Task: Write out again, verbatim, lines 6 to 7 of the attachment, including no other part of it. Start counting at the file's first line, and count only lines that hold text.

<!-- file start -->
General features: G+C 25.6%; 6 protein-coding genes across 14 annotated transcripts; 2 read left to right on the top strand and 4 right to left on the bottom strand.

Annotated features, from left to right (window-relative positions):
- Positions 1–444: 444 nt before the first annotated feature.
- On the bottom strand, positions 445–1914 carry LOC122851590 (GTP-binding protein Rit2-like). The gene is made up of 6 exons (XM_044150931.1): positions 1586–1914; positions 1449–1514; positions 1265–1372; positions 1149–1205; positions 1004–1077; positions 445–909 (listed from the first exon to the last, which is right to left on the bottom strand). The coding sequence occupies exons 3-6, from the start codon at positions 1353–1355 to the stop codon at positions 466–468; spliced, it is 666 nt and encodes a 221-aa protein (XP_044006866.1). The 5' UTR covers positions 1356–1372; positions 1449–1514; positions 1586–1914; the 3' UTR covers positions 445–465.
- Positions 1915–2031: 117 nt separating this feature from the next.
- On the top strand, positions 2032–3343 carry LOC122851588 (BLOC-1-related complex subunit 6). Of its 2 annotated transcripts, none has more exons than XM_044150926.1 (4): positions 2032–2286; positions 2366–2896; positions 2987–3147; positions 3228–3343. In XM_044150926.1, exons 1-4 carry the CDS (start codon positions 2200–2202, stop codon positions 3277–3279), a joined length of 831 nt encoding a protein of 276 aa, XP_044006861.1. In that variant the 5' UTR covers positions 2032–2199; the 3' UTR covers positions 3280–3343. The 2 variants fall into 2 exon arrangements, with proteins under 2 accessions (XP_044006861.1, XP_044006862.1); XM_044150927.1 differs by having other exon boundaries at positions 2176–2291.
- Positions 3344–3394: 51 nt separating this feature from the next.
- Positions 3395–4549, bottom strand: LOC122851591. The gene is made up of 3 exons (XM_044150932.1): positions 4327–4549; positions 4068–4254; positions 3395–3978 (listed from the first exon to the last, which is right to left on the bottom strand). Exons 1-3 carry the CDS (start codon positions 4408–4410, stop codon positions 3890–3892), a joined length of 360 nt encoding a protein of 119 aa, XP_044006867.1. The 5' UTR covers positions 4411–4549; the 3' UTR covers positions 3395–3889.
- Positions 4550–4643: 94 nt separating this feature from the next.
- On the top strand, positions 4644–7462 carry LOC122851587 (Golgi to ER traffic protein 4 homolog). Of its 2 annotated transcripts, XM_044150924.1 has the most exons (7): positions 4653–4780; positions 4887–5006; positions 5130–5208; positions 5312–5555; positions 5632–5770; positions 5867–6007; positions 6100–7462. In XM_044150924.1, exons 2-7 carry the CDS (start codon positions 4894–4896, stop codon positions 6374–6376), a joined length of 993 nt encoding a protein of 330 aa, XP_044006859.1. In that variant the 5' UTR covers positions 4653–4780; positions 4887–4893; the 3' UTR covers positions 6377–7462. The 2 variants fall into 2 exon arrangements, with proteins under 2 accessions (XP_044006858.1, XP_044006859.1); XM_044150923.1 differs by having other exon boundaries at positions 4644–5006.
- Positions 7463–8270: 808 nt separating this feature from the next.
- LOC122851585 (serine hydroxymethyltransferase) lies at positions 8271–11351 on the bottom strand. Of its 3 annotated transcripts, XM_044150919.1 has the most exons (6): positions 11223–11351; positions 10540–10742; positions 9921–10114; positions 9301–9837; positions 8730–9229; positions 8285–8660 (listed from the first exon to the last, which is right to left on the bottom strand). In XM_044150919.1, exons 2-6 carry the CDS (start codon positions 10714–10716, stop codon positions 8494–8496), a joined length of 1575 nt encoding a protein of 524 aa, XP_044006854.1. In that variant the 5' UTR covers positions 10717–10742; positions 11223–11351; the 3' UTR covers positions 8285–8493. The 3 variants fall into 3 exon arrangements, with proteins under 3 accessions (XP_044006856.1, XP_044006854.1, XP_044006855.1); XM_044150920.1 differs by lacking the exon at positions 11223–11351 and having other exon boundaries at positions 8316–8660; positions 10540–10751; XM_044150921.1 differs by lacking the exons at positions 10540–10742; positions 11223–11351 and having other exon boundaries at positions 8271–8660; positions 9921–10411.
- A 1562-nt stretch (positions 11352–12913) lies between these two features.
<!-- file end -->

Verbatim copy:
- On the top strand, positions 2032–3343 carry LOC122851588 (BLOC-1-related complex subunit 6). Of its 2 annotated transcripts, none has more exons than XM_044150926.1 (4): positions 2032–2286; positions 2366–2896; positions 2987–3147; positions 3228–3343. In XM_044150926.1, exons 1-4 carry the CDS (start codon positions 2200–2202, stop codon positions 3277–3279), a joined length of 831 nt encoding a protein of 276 aa, XP_044006861.1. In that variant the 5' UTR covers positions 2032–2199; the 3' UTR covers positions 3280–3343. The 2 variants fall into 2 exon arrangements, with proteins under 2 accessions (XP_044006861.1, XP_044006862.1); XM_044150927.1 differs by having other exon boundaries at positions 2176–2291.
- Positions 3344–3394: 51 nt separating this feature from the next.